I decided I couldn't resist a post about my long, learning filled couple days at the farm (and school).
For a little background.... I am a teacher aide for a sheep production class at USU. Part of this class is to spend the night out at the farm doing lamb watch - taking care of ewes and lambs and fixing any problems that happen during the night. The students go out once every other week or so, but I am on call Tuesday and Thursday nights. On Monday after class, Doc McNeal (the professor) asked me to take on an extra "assignment" as a favor. He wanted me to check on some sows that were due to farrow on Tuesday, so I agreed. Then, the farm manager asked if I could help care for a couple sick lambs by feeding them every four hours throughout the night. Again, I didn't think this would be a problem because assuming the first two feedings went well I could delegate the feedings to the students.
Anyway, I went out Tuesday evening to feed the lambs (went without a hitch) and check the sows. Low and behold, the sow had two piglets already. Throughout the night, I ended up running between the pig barn and the sheep barn to help lamb/farrow seven lambs and 14 piglets (yes, 14 from one sow). In addition to this, we had two ewes prolapse - one was a semi-minor vaginal prolapse which I could easily stick back in and fix. The other was a full rectal prolapse, forcing us to cull the ewe immediately. Anyway, all of this turned out to be an AMAZING learning experience - first of all because I have never worked pigs before so I learned all about farrowing and what is required (for those who don't know, you have to clip the umbilical cord, dip it in iodine, give an iron shot because piglets are born iron deficient, and cut the wolf teeth). I also got to do prolapse repairs which are always good practice. I was at the farm until 5:30 am this morning and got up to go back to the farm at 6:30 am, then studied for an exam which I took this morning.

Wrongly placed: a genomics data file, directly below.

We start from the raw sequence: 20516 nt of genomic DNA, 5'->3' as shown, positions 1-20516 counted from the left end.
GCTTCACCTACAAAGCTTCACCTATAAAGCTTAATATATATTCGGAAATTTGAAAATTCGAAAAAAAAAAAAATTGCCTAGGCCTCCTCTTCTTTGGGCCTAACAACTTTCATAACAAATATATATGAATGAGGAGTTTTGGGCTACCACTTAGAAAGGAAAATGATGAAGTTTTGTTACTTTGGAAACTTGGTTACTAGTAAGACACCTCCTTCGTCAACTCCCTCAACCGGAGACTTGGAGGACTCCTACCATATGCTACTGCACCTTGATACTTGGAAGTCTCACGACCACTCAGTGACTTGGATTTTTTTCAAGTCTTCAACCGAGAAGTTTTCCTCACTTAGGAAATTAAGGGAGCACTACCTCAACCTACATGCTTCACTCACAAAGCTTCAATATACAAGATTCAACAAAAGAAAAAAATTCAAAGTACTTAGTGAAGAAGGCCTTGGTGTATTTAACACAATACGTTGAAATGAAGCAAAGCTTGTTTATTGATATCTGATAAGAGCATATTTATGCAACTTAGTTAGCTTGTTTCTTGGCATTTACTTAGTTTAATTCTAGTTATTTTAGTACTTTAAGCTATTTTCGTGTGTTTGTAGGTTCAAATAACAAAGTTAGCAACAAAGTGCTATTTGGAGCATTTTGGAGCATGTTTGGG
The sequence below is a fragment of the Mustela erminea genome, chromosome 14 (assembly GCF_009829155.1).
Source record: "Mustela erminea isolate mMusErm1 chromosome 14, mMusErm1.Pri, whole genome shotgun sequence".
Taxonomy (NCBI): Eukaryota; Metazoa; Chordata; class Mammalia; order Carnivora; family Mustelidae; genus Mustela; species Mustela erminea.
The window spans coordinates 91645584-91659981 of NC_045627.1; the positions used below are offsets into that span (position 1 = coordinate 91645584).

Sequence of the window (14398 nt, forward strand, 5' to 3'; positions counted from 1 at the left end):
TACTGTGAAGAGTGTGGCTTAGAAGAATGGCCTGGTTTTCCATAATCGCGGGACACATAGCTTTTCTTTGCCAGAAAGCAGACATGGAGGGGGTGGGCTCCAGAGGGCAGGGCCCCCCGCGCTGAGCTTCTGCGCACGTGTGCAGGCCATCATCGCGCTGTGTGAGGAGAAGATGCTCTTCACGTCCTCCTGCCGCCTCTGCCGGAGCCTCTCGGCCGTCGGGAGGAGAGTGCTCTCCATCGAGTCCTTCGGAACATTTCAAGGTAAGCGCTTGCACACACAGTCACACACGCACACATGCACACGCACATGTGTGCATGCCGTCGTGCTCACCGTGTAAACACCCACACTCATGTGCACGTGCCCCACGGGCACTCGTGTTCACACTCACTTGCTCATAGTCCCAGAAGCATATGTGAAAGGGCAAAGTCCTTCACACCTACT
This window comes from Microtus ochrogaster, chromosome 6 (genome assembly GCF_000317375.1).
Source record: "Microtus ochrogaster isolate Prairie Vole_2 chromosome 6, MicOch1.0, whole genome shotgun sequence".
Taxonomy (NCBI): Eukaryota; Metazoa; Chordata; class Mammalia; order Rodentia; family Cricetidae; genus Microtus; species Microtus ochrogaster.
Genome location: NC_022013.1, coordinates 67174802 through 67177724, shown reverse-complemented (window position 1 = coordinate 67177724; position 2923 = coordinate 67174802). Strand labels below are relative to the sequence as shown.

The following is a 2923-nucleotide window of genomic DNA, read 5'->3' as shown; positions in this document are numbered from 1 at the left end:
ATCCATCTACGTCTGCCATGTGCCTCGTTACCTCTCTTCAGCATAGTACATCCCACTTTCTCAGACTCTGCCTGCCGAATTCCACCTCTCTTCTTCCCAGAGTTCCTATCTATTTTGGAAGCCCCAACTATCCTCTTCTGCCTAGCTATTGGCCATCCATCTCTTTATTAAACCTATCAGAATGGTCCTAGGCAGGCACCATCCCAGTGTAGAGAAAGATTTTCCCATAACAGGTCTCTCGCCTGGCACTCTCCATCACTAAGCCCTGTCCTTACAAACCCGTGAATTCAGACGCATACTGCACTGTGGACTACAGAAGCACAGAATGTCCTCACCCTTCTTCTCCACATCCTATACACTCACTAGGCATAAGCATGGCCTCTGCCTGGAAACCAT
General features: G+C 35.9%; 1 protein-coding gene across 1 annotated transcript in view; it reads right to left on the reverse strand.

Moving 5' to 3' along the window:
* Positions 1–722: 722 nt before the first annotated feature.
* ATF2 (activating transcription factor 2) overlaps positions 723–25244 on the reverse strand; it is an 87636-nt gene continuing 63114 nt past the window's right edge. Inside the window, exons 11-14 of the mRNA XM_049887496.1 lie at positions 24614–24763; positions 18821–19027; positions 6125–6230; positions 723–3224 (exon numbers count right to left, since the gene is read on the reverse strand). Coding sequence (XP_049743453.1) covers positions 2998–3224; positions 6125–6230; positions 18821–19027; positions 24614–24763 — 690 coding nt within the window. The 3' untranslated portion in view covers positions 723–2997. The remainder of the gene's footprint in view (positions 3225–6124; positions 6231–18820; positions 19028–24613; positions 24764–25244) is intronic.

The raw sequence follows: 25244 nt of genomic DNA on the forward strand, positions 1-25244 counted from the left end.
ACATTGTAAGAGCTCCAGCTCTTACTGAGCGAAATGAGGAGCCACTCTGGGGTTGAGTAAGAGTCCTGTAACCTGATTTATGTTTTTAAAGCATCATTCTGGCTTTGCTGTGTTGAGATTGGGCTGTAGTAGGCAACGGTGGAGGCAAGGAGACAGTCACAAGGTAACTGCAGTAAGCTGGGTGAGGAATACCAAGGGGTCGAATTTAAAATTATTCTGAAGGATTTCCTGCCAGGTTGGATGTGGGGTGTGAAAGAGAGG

Tonight I went back out to the farm to check on the piglets and the second sow. She had already had four piglets, one of which had a severe injury to its side. She was missing the skin on one side of her rib cage so I cleaned and bandaged he up and will check on her in the morning (I can't do anything else right now).
So, long story short, I am extremely thankful for the animal science program at the college. I think it provides an ideal environment in which to learn... seriously, where else do you get the chance to farrow, lamb, and fix prolapses all in one night? This hands on learning is FANTASTIC!!!
Now, I'm off to bed - I just hit 48 hours with 1 hour of sleep. Ah, the life of an agriculture student. I'll let everyone know about my exciting news tomorrow... yes, I have a secret.
The icing on the Cake
2 years ago